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Split Operation

by santhosh_89 (Scribe)
on Jul 30, 2009 at 04:53 UTC ( #784478=perlquestion: print w/ replies, xml ) Need Help??
santhosh_89 has asked for the wisdom of the Perl Monks concerning the following question:

Hi Monks,

I have a scalar variable, which needs to be split into an array.

Input :

my $test="[a,b],c,'d',[e,[f,g,h,[i,j],k,l],m,n],o,p";

Output :

@array = ( [a, b], c, 'd', [e, [f, g, h, [i, j], k, l], m, n], o, p);

Comment on Split Operation
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Re: Split Operation
by Anonymous Monk on Jul 30, 2009 at 05:09 UTC

      This is just regular expression. I don't need any conversion here. It needs just a split operation.

Re: Split Operation
by vinoth.ree (Parson) on Jul 30, 2009 at 05:41 UTC

    I just taken your input as array and done the below program

    use strict; use warnings; use Data::Dumper; my @test=qw( [ a b ] c d [ e [ f g h [ i j ] k l ] m n ] o p ); my ($append, $opencount, @temp, $closecount); foreach(@test){ if($_ eq '['){ ++$opencount; $append.=$_; next; } if($_ ne ']' && $opencount){ $append.=$_; print "----$append----\n"; next; } if($_ eq ']'){ --$opencount; $append.=$_; unless($opencount){ #print "------------=>$append<=---------------"; push @temp, $append; $append=undef;$closecount=0; $opencount=0; next; } next; } else{ #print "------------=>$_<=----------------"; push @temp, $_; } #print Dumper \@temp; } print Dumper \@temp;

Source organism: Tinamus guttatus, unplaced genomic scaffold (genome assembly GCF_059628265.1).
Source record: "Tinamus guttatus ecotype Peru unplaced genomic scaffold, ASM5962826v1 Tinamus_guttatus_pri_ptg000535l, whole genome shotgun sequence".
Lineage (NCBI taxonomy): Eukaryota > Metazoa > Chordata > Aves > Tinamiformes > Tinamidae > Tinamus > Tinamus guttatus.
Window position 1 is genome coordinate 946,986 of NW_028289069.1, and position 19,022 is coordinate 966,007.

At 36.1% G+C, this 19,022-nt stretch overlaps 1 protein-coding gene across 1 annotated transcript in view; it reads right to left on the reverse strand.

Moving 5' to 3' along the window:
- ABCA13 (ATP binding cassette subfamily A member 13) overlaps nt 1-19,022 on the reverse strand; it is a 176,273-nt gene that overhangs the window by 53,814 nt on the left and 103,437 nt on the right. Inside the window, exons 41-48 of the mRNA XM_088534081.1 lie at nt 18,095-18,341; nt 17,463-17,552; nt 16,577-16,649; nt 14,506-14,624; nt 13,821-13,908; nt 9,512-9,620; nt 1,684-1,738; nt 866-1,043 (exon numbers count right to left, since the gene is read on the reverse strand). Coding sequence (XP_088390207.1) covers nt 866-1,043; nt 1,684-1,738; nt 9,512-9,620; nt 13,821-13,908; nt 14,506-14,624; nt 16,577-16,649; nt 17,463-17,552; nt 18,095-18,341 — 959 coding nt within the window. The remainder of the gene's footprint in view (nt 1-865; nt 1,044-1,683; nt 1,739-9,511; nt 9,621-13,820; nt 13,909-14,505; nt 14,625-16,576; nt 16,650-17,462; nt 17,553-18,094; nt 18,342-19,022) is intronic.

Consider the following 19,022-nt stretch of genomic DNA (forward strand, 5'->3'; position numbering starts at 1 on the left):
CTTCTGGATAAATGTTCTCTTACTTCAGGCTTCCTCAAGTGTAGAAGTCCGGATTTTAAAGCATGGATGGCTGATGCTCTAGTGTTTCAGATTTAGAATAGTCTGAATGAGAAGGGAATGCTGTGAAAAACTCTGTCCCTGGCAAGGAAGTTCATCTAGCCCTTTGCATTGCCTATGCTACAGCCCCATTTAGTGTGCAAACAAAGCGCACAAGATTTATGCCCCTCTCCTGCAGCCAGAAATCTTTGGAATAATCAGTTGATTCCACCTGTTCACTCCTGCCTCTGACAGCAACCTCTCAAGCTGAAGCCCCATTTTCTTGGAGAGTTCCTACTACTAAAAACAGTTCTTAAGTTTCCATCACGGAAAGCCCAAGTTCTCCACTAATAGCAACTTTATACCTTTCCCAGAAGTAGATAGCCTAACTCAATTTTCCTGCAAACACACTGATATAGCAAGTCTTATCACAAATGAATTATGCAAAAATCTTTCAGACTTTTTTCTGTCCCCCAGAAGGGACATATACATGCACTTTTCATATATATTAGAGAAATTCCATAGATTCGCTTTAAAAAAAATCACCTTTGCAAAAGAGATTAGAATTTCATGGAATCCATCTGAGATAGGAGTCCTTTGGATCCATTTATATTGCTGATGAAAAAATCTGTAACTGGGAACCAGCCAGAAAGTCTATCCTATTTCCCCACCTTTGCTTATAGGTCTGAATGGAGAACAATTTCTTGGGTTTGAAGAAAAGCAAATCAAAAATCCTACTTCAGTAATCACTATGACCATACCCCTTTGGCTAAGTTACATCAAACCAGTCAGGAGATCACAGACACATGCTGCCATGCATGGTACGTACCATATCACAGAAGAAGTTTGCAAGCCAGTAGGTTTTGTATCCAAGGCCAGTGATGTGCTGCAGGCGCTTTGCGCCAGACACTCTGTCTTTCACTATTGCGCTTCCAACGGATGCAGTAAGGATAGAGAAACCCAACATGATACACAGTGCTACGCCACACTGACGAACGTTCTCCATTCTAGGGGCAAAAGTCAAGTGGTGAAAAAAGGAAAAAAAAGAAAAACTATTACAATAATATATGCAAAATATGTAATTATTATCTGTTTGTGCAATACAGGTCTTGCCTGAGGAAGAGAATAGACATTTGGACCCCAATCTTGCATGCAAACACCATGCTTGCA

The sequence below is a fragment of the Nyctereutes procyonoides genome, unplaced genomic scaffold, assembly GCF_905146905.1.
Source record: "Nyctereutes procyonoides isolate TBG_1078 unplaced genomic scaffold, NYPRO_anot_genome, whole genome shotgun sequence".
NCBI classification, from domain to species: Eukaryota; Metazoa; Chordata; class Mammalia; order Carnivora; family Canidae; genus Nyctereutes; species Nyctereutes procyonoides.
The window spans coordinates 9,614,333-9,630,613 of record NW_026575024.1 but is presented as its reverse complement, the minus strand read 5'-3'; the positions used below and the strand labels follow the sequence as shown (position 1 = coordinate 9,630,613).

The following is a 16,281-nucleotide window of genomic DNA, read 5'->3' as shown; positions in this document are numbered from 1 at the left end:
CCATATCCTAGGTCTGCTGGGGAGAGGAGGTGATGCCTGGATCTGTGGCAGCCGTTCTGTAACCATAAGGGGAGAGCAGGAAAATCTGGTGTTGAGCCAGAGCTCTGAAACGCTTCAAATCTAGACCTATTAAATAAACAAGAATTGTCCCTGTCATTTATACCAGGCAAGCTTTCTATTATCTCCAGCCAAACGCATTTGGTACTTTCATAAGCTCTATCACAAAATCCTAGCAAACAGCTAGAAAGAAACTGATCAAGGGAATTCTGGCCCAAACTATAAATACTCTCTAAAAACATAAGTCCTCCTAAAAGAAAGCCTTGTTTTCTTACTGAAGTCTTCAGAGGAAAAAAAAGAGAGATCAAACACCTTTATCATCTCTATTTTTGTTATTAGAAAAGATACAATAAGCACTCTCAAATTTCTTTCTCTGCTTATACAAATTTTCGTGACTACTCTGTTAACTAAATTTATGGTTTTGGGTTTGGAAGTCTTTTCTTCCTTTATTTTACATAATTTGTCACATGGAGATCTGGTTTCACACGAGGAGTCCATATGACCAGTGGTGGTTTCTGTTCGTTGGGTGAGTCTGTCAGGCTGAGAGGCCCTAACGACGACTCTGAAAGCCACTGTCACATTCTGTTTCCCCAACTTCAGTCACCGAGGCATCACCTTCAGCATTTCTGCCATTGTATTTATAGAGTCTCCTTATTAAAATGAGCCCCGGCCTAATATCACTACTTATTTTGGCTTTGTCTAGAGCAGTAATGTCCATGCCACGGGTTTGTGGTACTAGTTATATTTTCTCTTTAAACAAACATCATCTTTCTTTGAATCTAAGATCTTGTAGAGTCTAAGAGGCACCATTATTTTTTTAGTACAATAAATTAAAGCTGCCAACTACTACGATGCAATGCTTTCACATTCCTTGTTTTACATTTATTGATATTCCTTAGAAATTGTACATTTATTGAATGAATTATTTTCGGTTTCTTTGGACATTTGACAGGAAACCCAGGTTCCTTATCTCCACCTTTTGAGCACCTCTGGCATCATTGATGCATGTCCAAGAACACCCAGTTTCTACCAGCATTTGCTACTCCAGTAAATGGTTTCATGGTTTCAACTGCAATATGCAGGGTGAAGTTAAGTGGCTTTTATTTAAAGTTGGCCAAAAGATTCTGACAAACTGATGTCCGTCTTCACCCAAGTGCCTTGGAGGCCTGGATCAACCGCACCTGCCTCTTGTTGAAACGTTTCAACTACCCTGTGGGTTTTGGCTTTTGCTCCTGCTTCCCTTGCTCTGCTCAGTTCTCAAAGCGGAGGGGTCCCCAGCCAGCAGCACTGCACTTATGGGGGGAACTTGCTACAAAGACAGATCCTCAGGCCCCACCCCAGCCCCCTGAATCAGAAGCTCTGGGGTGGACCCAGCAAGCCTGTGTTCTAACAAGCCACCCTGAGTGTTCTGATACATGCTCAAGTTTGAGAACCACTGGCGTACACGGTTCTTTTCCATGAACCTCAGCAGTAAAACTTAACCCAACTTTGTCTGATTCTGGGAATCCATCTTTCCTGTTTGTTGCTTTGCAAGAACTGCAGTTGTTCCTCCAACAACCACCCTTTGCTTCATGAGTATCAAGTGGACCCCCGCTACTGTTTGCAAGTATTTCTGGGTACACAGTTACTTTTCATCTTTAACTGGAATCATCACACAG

Re: Split Operation
by nagalenoj (Friar) on Jul 30, 2009 at 12:52 UTC
    use strict; use warnings; use Data::Dumper; my $test="[a,b],c,'d',[e,[f,g,h,[i,j],k,l],m,n],o,p"; my @array = split /,/,$test; my ($open, $current, @res); foreach (@array) { $current .= $_ if ($current or /\[/); $current .= ', ' if !(/\]/); $open++ if (/\[/); if (/\]/) { $open--; $current .= ', ' if ($open) ; } unless ($open) { if ( $current eq ', ') { push @res, $_; } else { push @res, $current; } undef $current; } } print Dumper \@res;
    This code gives you what you want. Hope you are new to post threads in perlmonks and from next time please provide your code and the problem you are facing. It will tell us the way you have proceeded and it gives more understanding on the question.
    I am not sure, whether this can be solved easily by using regex in split.
Re: Split Operation
by duelafn (Priest) on Jul 30, 2009 at 13:07 UTC

    This looks like a job for Text::Balanced!

    #!/usr/bin/perl use strict; use warnings; use Text::Balanced qw/extract_bracketed extract_multiple/; my $test="[a,b],c,'d',[e,[f,g,h,[i,j],k,l],m,n],o,p"; my @split = grep { $_ ne ',' } extract_multiple( $test, [ \&extract_bracketed, qr/[^\[,]+/, ',', ] ); print "@split\n";

    Note: The default extract_bracketed will also extract (), {}, and <> delimited strings. Replace \&extract_bracketed with sub { extract_bracketed($_[0], '[]') } to restrict to [] delimited chunks.

    Good Day,
        Dean

Re: Split Operation
by Marshall (Prior) on Jul 30, 2009 at 19:23 UTC
    I was looking at this and thought, hey it can't be too hard...after some non-trivial effort, I whipped out Jeffrey Friedl's book, "Mastering Regular Expressions".

    In Chapter 5, page 194, he says: "on the vast majority of systems, you simply can't match arbitrarily nested constructs with regular expressions." There are ways in Perl to do some zoomy things like dynamically create a regex at some depth. But my investigation appears to indicate that this is NOT "just a split" and that figuring out that something like [e, [f, g, h, [i, j], k, l], m, n] is all one thing, is likely to be darn difficult in a single regex, if we assume that we just don't know how deep the nesting levels of [ ] go!